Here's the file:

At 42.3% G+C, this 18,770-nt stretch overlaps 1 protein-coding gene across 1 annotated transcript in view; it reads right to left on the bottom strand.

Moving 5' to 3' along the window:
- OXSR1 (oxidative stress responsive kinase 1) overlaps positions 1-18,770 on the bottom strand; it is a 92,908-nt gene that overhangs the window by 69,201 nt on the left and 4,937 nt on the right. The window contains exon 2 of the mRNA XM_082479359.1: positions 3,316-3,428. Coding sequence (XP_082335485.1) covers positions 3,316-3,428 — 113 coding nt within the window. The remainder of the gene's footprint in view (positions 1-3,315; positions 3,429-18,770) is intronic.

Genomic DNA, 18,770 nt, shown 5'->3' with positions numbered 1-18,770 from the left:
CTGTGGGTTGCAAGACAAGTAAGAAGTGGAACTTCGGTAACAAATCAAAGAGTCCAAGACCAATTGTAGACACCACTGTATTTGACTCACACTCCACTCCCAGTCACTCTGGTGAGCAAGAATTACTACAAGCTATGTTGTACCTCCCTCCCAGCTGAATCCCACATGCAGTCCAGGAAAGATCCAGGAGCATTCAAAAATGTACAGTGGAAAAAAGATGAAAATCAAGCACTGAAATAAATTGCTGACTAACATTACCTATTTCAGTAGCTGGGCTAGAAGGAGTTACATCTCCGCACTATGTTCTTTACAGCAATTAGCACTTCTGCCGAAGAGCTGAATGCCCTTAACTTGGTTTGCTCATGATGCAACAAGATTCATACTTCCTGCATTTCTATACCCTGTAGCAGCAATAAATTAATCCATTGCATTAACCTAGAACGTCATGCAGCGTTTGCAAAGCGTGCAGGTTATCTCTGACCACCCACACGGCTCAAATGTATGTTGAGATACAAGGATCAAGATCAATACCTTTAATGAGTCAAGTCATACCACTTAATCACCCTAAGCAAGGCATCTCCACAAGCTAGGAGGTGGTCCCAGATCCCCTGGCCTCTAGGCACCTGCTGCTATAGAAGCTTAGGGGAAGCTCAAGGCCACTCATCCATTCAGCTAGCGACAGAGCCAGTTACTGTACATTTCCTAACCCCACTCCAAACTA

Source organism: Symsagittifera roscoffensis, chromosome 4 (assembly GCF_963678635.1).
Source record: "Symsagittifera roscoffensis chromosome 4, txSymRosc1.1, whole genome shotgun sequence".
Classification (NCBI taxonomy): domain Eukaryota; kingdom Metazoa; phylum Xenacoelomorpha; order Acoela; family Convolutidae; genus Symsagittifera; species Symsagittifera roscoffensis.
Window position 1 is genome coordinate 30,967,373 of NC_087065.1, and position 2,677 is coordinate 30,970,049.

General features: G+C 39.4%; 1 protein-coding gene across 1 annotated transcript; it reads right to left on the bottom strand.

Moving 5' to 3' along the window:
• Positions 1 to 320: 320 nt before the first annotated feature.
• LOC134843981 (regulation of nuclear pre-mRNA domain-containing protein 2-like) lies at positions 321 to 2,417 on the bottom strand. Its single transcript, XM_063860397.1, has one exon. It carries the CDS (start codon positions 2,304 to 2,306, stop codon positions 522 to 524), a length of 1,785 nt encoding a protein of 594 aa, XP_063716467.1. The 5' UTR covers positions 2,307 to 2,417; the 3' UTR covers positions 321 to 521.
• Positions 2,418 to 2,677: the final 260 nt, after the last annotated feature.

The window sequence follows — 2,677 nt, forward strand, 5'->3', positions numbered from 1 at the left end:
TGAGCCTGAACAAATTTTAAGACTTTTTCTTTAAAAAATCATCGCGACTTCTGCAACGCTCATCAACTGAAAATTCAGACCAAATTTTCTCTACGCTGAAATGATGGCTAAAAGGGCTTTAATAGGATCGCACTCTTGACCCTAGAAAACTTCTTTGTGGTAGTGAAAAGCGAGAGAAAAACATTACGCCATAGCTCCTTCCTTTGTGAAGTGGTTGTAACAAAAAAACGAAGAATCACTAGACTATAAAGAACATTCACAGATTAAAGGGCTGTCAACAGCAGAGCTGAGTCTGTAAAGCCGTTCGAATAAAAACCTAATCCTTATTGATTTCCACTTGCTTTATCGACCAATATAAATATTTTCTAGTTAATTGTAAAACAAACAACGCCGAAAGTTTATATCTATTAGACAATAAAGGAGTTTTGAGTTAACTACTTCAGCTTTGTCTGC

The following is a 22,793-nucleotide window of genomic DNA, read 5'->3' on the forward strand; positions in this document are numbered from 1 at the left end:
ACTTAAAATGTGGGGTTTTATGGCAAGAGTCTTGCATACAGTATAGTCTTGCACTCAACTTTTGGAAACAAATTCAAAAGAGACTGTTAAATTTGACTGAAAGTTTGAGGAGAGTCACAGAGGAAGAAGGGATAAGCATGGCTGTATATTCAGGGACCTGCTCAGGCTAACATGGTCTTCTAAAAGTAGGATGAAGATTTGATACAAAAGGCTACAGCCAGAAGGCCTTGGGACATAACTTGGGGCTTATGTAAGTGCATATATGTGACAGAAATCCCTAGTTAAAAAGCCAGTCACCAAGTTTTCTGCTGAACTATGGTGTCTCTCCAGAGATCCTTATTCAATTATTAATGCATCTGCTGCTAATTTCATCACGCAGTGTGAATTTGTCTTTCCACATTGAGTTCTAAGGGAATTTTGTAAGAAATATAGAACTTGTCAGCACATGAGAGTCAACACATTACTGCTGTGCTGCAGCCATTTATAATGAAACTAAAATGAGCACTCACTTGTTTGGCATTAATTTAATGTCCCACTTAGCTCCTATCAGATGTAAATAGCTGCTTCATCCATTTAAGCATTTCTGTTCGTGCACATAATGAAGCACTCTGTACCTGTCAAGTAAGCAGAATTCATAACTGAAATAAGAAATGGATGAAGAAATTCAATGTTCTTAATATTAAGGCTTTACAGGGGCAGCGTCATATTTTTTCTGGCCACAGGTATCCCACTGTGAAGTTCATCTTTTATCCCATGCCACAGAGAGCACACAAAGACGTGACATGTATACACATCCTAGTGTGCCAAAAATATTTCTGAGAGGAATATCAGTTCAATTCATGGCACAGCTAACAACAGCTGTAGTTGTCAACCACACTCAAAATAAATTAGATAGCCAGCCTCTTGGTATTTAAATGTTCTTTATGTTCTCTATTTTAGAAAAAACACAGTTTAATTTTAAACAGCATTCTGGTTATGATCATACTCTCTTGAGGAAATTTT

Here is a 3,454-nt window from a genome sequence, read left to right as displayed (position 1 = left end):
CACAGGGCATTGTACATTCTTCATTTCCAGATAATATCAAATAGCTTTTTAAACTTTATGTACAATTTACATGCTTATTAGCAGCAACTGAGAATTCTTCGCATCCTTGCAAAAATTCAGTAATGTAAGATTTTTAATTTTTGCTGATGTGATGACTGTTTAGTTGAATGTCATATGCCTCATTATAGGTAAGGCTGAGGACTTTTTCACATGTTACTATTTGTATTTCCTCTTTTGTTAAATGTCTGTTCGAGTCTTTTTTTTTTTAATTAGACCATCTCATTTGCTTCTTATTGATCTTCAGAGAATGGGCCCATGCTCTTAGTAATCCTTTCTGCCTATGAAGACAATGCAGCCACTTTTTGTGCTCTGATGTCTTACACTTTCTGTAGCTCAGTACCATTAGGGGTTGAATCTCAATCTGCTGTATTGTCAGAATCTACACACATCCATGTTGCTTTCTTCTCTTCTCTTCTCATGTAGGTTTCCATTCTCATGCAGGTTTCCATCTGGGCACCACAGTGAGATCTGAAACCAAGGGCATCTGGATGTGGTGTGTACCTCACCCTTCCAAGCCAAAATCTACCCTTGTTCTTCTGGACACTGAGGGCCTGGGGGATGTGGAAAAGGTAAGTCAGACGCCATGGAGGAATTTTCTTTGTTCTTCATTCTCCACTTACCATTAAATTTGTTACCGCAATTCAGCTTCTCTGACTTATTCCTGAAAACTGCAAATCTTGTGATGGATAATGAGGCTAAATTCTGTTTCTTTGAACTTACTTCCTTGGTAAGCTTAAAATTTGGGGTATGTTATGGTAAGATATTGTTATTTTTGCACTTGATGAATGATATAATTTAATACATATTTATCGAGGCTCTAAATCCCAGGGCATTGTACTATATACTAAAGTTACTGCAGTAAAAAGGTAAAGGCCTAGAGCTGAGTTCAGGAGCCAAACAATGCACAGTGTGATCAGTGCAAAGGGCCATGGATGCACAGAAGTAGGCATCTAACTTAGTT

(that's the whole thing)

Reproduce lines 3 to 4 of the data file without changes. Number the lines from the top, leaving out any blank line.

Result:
- OXSR1 (oxidative stress responsive kinase 1) overlaps positions 1-18,770 on the bottom strand; it is a 92,908-nt gene that overhangs the window by 69,201 nt on the left and 4,937 nt on the right. The window contains exon 2 of the mRNA XM_082479359.1: positions 3,316-3,428. Coding sequence (XP_082335485.1) covers positions 3,316-3,428 — 113 coding nt within the window. The remainder of the gene's footprint in view (positions 1-3,315; positions 3,429-18,770) is intronic.

Genomic DNA, 18,770 nt, shown 5'->3' with positions numbered 1-18,770 from the left: